Forging the path to CEO


In March of 2000, the dot-com bubble began to burst. Just two months later, the Gettysburg Class of 2000 marched through the doors of Penn Hall in their caps and gowns.

Included in the procession was Lauren Cooney '00, a history and management double major who was signed up to become an AmeriCorps VISTA member in San Francisco. “I had no idea what I wanted to do after college,” Cooney recalled. "I knew I wanted it to be something of importance, changing the norm, making things better for other people, and ensuring that these efforts would stand the test of time.

Fast forward 18 years. Today, as the founder and CEO of Spark Labs, Cooney leads and empowers companies and their executives to create, innovate, and ideate in new ways that grow their business and strategic value in the market. From large, publicly-traded companies to small start-ups, Cooney makes her mark in a way that produces a ripple effect across the globe.

“In August of 2000, everyone was leaving San Francisco and the Silicon Valley, and I was just showing up,” said Cooney.

Cooney did not just show up. With a sense of relentless grit and determination, Cooney spend the next 15 years making her way through the nonprofit realm, into venture capital, and into management and senior leadership positions at some of the largest and most recognized companies in the country, including BEA Systems (now Oracle), IBM, Microsoft, and Cisco Systems. She’s been honored by Business Insider, The Huffington Post, CIO Magazine and many others as a top industry expert in cloud computing, new business strategy and open source software. She’s also passionate about helping women in technology to reach the leadership ranks, where they are vastly underrepresented.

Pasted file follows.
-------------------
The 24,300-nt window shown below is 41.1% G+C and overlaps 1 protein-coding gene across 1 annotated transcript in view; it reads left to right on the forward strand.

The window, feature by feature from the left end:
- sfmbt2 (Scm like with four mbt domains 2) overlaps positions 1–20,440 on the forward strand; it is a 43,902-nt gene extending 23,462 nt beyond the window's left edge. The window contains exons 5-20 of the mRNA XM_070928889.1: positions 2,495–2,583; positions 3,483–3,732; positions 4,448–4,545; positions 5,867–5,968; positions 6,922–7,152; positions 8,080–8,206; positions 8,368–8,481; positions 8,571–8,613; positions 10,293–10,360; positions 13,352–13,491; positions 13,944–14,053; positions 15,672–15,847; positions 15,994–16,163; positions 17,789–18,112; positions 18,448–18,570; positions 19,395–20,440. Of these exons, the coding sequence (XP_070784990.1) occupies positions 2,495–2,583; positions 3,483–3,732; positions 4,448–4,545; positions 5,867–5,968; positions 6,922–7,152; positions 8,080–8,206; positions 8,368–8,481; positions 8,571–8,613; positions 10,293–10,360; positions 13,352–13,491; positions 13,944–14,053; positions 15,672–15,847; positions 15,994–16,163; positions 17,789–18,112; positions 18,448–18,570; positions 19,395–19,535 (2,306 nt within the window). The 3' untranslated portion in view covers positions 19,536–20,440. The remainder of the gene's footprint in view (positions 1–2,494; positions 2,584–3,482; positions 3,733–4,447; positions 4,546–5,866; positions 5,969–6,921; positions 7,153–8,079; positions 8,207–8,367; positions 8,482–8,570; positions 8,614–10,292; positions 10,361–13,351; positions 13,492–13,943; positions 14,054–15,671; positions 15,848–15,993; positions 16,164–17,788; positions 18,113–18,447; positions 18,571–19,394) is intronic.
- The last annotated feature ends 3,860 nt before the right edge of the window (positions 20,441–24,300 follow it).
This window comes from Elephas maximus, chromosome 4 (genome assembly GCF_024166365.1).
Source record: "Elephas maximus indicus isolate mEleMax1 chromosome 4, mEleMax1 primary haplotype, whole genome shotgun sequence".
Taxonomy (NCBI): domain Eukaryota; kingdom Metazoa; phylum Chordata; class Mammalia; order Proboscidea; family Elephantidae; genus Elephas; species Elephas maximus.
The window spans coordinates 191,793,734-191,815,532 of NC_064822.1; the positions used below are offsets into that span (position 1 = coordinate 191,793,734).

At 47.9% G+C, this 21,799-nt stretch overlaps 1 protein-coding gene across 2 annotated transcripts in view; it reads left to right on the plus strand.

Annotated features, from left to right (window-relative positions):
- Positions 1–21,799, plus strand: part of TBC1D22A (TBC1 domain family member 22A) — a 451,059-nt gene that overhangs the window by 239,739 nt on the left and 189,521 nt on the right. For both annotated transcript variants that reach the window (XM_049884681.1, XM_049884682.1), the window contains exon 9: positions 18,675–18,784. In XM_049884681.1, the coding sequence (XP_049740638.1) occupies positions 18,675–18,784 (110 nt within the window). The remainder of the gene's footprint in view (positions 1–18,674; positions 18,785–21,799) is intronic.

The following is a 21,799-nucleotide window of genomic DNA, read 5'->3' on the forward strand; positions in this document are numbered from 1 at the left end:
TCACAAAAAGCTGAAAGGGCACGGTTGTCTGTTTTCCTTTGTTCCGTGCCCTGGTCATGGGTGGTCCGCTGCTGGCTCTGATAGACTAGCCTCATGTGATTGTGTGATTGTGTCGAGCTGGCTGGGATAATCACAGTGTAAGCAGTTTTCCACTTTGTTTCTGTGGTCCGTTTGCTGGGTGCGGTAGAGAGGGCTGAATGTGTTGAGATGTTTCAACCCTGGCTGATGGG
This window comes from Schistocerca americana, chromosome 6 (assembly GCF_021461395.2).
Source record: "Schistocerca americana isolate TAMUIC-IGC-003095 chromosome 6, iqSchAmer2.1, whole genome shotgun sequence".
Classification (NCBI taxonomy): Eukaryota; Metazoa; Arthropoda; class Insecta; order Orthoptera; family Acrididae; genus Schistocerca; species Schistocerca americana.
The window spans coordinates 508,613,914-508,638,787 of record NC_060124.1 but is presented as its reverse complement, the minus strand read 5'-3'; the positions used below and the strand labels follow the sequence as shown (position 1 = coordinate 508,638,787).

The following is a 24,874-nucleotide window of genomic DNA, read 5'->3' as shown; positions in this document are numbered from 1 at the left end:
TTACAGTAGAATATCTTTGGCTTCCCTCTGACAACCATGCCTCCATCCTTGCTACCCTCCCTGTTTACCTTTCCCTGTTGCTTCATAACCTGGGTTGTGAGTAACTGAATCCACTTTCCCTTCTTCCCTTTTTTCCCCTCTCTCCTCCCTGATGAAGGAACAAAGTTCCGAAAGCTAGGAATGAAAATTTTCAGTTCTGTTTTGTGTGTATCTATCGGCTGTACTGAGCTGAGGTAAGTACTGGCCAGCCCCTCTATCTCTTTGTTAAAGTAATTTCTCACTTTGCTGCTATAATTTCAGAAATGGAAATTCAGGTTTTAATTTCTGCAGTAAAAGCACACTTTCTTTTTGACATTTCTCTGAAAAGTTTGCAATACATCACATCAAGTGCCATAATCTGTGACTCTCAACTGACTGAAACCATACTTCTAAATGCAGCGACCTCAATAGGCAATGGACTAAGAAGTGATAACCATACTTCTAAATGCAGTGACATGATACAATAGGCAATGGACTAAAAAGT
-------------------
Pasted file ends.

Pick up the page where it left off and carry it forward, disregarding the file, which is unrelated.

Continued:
While at BEA Systems, Cooney's vice president asked her where she wanted to be in 10 years. In her early-twenties at the time she responded, after a short pause of uncertainty: “I want to be an executive leader at a publicly run company.”

To work at the executive level, his advice was to become “an all-around,” Cooney explained. "At the start, you need depth in an area or two. You need to be the ‘expert’ in those areas. From there, you need to learn to be an all-around—to manage the various things that come your way, from finance to human resources, legal, acquisitions, media and more,” she said. “You have to network with people out of your comfort zone, and in different areas. You won’t get to the top by just being a single topic expert—you need to fundamentally understand how a business is run so you can lead a business one day.”

It was an explanation Cooney knew well as a liberal arts graduate. She went on to carry various roles at major companies on the west coast, from creating and leading open source software and multiple business divisions to building new software platforms from the ground up.

Being a young female in the technology mecca of the world is not easy. Often mistaken for support staff as she climbed the ladder, Cooney started a women's mentoring program while at Cisco and took on board of director roles at nonprofits that empower women. “I’ve dealt with the politics. I’ve been that new leader that no one trusts at first. I’ve broken down walls and taken the big risks. Sometimes people just need a little advice and a push to get there, and I’m always happy to help.”

All the while, she was expanding and building on her breadth of knowledge that would eventually lead her to starting her own consulting firm in late 2017.